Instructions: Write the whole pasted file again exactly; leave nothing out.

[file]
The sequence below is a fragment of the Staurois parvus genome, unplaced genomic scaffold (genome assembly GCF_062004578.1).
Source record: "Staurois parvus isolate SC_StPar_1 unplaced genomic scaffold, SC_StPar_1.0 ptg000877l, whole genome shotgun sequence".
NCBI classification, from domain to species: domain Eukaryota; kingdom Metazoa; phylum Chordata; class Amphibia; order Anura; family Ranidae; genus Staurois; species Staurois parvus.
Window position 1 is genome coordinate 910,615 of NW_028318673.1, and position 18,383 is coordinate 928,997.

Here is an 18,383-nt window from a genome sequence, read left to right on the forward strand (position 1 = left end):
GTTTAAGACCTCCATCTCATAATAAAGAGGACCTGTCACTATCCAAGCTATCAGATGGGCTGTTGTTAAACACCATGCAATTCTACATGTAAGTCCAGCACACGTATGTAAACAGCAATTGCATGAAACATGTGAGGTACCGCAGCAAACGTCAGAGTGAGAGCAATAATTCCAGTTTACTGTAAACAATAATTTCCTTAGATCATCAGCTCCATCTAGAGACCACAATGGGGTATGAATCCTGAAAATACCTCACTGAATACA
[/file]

The sequence below is a fragment of the Staurois parvus genome, unplaced genomic scaffold (genome assembly GCF_062004578.1).
Source record: "Staurois parvus isolate SC_StPar_1 unplaced genomic scaffold, SC_StPar_1.0 ptg000877l, whole genome shotgun sequence".
NCBI classification, from domain to species: domain Eukaryota; kingdom Metazoa; phylum Chordata; class Amphibia; order Anura; family Ranidae; genus Staurois; species Staurois parvus.
Window position 1 is genome coordinate 910,615 of NW_028318673.1, and position 18,383 is coordinate 928,997.

Here is an 18,383-nt window from a genome sequence, read left to right on the forward strand (position 1 = left end):
GTTTAAGACCTCCATCTCATAATAAAGAGGACCTGTCACTATCCAAGCTATCAGATGGGCTGTTGTTAAACACCATGCAATTCTACATGTAAGTCCAGCACACGTATGTAAACAGCAATTGCATGAAACATGTGAGGTACCGCAGCAAACGTCAGAGTGAGAGCAATAATTCCAGTTTACTGTAAACAATAATTTCCTTAGATCATCAGCTCCATCTAGAGACCACAATGGGGTATGAATCCTGAAAATACCTCACTGAATACA